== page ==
Jiang had secretly installed, in at least 14 Kinko's copy shops, software that logs individual keystrokes. He captured more than 450 user names and passwords, and used them to access and open bank accounts online.
The case, which led to a guilty plea earlier this month after Jiang was caught, highlights the risks in using public Internet terminals at cybercafes, libraries, airports and other establishments.
"Use common sense when using any public terminal," warned Neel Mehta, research engineer at Internet Security Systems Inc. "For most day-to-day stuff like surfing the Web, you're probably all right, but for anything sensitive you should think twice."
Jiang was caught when, according to court records, he used one of the stolen passwords to access a computer with GoToMyPC software, which lets individuals access their own computers from elsewhere.
The GoToMyPC subscriber was home at the time and suddenly saw the cursor on his computer move around and files open as if by themselves. He then saw an account being opened in his name at an online payment transfer service.
Jiang, who is awaiting sentencing, admitted installing Invisible KeyLogger Stealth software at Kinko's as early as Feb. 14, 2001.
The software is one of several keystroke loggers available for businesses and parents to monitor their employees and children. The government even installed one to build a bookmaking case against the son of jailed mob boss Nicodemo "Little Nicky" Scarfo.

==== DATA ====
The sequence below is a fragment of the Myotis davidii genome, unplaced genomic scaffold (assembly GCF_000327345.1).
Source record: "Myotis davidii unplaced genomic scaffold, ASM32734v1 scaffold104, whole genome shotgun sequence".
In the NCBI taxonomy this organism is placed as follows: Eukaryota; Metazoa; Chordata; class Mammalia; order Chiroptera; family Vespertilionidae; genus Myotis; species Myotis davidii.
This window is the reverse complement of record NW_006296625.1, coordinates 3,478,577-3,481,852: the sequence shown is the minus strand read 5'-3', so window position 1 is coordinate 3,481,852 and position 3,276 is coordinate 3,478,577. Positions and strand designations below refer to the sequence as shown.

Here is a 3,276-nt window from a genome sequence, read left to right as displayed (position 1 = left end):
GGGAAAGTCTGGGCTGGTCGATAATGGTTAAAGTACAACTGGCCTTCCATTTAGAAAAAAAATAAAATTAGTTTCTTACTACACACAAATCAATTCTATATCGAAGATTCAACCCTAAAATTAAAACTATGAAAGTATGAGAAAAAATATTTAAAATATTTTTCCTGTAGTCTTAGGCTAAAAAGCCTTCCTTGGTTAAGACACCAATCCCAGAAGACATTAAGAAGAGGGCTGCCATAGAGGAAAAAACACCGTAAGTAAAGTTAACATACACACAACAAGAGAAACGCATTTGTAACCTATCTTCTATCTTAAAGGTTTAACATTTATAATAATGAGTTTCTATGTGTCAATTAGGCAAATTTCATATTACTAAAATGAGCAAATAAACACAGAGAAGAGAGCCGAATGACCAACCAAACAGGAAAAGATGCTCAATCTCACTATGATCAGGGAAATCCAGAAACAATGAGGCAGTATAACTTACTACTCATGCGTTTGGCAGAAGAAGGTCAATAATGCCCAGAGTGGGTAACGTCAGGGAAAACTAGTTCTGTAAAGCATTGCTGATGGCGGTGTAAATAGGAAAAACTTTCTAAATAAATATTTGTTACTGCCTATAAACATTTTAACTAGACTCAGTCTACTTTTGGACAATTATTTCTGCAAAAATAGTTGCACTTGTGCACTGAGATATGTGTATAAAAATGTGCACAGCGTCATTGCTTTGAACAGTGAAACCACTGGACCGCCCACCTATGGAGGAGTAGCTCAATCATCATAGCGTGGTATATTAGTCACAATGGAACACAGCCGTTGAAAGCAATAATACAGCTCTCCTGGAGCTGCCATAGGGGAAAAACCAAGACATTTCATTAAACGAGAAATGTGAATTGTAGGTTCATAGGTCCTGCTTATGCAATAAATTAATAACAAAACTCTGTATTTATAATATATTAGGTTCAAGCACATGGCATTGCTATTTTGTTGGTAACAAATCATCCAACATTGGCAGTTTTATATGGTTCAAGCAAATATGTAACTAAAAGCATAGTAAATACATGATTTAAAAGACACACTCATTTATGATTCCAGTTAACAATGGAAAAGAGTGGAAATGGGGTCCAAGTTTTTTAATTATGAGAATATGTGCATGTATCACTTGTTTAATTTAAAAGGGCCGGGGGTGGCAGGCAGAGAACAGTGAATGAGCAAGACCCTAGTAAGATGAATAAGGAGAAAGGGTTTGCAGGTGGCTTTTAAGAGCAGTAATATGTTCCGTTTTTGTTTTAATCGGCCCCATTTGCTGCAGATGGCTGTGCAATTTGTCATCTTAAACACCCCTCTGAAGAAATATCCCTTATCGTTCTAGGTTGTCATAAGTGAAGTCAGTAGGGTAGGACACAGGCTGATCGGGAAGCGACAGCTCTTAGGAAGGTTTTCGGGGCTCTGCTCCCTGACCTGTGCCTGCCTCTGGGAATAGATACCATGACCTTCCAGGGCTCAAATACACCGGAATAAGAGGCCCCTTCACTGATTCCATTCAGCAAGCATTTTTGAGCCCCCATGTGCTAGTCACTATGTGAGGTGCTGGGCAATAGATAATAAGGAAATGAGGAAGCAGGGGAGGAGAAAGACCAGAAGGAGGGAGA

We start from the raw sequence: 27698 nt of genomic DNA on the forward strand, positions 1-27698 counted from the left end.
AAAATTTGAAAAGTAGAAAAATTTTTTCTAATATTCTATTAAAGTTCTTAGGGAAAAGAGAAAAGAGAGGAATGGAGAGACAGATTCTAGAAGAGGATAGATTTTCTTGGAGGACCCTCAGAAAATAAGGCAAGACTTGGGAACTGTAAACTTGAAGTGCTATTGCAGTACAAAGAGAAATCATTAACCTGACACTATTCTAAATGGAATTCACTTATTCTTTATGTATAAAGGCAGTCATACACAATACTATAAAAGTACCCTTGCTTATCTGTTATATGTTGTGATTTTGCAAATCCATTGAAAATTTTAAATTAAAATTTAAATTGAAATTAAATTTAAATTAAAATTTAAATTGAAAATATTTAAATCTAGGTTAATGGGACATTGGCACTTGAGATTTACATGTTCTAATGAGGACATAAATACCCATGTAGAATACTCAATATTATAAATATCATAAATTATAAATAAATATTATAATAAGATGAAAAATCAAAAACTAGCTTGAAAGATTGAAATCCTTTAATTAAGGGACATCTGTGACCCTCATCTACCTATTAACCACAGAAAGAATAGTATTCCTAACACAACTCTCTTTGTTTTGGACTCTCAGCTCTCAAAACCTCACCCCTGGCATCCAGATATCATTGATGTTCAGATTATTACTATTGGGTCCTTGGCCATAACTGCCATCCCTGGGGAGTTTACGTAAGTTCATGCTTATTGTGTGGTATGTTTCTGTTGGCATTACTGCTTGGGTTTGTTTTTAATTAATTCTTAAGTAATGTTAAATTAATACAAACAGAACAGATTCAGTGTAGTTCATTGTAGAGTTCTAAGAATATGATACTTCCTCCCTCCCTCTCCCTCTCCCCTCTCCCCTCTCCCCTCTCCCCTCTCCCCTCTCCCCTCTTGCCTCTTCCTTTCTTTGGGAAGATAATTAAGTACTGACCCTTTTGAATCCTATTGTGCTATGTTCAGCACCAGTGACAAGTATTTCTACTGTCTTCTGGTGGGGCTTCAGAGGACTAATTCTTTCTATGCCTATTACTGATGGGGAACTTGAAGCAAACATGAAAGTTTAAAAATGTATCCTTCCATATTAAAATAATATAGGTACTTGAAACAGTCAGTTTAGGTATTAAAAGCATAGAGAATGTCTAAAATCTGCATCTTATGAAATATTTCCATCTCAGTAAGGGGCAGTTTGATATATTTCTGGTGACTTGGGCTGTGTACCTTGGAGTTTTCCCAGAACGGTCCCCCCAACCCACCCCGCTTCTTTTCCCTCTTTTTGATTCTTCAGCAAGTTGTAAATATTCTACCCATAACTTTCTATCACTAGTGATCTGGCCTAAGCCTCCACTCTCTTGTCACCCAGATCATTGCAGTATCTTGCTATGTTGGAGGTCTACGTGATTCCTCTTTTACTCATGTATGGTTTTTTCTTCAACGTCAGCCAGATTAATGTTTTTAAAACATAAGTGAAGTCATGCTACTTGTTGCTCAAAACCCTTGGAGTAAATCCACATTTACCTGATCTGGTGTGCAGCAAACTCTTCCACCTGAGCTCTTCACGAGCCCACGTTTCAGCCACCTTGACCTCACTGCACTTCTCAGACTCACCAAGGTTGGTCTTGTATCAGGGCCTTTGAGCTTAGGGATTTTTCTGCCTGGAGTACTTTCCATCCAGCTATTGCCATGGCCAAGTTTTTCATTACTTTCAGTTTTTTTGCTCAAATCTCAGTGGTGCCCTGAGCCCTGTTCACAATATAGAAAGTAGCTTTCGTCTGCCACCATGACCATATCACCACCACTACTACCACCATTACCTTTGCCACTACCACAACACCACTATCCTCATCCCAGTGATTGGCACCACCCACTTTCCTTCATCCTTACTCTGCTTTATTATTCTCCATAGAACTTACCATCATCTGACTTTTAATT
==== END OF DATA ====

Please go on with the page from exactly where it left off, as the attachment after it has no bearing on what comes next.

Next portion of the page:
Earlier this year, a former Boston College student pleaded guilty to using similar software on more than 100 computers around campus to collect passwords and other data so that he could create a campus ID card for making purchases and entering buildings illegally, authorities say.
Mehta said that while millions of individuals use public terminals without trouble, they should be cautious.
"When you sit down at an Internet cafe, ask the owner or operator about the security measures in place," he said. "If they don't know or don't have anything in place, you could consider going somewhere else."
Encrypting e-mail and Web sessions does nothing to combat keystroke loggers. But encryption can guard against network sniffers - software that can monitor e-mail, passwords and other traffic while it is in transit.
Data cookies also contribute to the risk of identity theft. Cookies are files that help Web sites remember who you are so that you do not have to keep logging on to a site. But unless you remember to log out, these files could let the next person using the terminal to surf the Web as you.
Furthermore, browsers typically record recent Web sites visited so that users will not have to retype addresses. And such addresses often have user names and other sensitive information embedded.
Secure public terminals should have provisions for automatically flushing cookies and Web addresses when a customer leaves, Internet security experts say.
Kinko's spokeswoman Maggie Thill said the company takes security seriously and believes it has "succeeded in making a similar attack extremely difficult in the future." She would not provide details, saying that to do so could make systems less secure.
Nonetheless, Thill said customers have a responsibility to "protect their information as they would a credit card slip." She said the company is trying to educate them through signs and other warnings.
At one Kinko's that Jiang targeted, a sign attached to individual $18-per-hour stations warns: "BE SAFE. PROTECT YOUR PERSONAL INFORMATION."
By Anick Jesdanun